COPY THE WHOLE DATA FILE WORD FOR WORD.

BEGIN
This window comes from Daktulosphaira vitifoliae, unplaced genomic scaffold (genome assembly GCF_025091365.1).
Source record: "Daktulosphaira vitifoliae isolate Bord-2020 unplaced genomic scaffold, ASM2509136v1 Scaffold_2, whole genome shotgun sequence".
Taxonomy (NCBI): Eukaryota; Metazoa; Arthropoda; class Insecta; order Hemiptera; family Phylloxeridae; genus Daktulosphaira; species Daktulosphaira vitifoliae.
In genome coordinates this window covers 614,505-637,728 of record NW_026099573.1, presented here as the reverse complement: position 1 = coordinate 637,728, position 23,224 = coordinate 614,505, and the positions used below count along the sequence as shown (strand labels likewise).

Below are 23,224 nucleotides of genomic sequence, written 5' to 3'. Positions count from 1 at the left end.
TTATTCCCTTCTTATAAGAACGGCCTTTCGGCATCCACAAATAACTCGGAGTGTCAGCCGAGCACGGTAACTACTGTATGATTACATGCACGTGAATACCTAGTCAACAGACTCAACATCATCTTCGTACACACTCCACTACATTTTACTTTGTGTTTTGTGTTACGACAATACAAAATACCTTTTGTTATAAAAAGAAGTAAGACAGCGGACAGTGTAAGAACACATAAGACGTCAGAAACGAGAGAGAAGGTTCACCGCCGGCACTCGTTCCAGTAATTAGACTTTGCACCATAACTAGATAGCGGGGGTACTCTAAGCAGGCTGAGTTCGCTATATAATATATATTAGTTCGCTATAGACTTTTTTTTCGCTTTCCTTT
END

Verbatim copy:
This window comes from Daktulosphaira vitifoliae, unplaced genomic scaffold (genome assembly GCF_025091365.1).
Source record: "Daktulosphaira vitifoliae isolate Bord-2020 unplaced genomic scaffold, ASM2509136v1 Scaffold_2, whole genome shotgun sequence".
Taxonomy (NCBI): Eukaryota; Metazoa; Arthropoda; class Insecta; order Hemiptera; family Phylloxeridae; genus Daktulosphaira; species Daktulosphaira vitifoliae.
In genome coordinates this window covers 614,505-637,728 of record NW_026099573.1, presented here as the reverse complement: position 1 = coordinate 637,728, position 23,224 = coordinate 614,505, and the positions used below count along the sequence as shown (strand labels likewise).

Below are 23,224 nucleotides of genomic sequence, written 5' to 3'. Positions count from 1 at the left end.
TTATTCCCTTCTTATAAGAACGGCCTTTCGGCATCCACAAATAACTCGGAGTGTCAGCCGAGCACGGTAACTACTGTATGATTACATGCACGTGAATACCTAGTCAACAGACTCAACATCATCTTCGTACACACTCCACTACATTTTACTTTGTGTTTTGTGTTACGACAATACAAAATACCTTTTGTTATAAAAAGAAGTAAGACAGCGGACAGTGTAAGAACACATAAGACGTCAGAAACGAGAGAGAAGGTTCACCGCCGGCACTCGTTCCAGTAATTAGACTTTGCACCATAACTAGATAGCGGGGGTACTCTAAGCAGGCTGAGTTCGCTATATAATATATATTAGTTCGCTATAGACTTTTTTTTCGCTTTCCTTT